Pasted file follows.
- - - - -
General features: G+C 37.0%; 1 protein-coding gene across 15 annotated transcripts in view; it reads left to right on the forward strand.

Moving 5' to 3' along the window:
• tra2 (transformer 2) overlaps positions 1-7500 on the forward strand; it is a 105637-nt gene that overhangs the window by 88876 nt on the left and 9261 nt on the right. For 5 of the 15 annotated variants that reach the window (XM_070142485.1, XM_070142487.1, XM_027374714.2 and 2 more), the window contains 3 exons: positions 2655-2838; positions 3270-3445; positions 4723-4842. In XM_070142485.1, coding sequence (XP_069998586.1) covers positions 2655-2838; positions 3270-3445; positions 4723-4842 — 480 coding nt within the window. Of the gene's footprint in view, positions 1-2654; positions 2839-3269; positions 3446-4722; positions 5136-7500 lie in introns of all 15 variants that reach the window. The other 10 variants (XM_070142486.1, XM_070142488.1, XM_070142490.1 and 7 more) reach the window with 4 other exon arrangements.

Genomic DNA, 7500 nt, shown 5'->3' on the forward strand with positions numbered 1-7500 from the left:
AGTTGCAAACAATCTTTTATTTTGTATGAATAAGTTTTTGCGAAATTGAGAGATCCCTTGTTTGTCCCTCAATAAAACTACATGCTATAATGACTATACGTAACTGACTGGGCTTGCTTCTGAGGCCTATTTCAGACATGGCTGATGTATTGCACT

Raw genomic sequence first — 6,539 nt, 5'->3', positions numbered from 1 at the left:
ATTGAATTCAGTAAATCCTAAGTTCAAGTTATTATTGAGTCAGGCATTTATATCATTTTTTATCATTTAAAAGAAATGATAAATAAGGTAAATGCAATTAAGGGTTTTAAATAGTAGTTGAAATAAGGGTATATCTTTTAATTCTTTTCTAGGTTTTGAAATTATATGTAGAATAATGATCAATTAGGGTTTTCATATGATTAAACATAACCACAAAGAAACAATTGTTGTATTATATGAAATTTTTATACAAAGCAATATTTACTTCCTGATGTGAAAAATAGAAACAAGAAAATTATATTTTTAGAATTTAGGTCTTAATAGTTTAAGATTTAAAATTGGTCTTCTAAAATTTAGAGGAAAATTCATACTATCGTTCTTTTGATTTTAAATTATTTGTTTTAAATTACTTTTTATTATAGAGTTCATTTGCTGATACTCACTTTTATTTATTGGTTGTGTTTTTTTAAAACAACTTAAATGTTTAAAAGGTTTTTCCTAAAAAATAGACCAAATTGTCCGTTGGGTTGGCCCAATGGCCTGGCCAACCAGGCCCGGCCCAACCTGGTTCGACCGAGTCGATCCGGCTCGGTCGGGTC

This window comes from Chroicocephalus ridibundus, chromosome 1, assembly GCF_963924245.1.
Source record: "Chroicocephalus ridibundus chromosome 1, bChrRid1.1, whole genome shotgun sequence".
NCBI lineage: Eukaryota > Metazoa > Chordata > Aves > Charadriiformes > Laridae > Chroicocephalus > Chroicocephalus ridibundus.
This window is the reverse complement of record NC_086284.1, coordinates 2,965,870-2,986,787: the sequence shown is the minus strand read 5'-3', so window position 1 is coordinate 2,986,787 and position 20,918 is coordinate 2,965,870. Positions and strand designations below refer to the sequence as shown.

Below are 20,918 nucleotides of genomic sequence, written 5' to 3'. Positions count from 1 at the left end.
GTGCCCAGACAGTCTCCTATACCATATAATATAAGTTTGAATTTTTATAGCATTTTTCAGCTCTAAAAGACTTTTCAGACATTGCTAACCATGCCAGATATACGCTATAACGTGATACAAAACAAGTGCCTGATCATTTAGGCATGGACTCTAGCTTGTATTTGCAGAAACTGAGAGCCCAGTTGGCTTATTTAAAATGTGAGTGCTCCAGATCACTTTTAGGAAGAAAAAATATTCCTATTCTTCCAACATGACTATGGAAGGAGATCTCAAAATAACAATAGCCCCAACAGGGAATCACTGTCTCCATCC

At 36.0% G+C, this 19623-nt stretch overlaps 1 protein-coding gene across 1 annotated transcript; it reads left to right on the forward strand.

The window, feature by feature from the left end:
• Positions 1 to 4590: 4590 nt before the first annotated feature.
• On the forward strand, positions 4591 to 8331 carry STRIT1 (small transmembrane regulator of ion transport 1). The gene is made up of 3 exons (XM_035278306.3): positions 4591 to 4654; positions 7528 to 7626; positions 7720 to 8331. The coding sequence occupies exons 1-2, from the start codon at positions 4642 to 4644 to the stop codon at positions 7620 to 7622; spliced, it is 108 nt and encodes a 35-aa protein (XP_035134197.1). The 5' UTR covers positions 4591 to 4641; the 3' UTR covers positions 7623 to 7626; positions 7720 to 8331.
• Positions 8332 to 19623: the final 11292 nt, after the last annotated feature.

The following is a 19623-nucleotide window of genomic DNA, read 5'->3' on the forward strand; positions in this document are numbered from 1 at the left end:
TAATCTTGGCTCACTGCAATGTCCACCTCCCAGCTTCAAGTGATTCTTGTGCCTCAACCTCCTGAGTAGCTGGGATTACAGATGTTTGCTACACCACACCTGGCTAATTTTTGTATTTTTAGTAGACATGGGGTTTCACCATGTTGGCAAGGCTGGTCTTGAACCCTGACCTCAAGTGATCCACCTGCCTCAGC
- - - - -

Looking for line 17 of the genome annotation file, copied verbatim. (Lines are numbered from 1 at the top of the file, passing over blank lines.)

• On the forward strand, positions 4591 to 8331 carry STRIT1 (small transmembrane regulator of ion transport 1). The gene is made up of 3 exons (XM_035278306.3): positions 4591 to 4654; positions 7528 to 7626; positions 7720 to 8331. The coding sequence occupies exons 1-2, from the start codon at positions 4642 to 4644 to the stop codon at positions 7620 to 7622; spliced, it is 108 nt and encodes a 35-aa protein (XP_035134197.1). The 5' UTR covers positions 4591 to 4641; the 3' UTR covers positions 7623 to 7626; positions 7720 to 8331.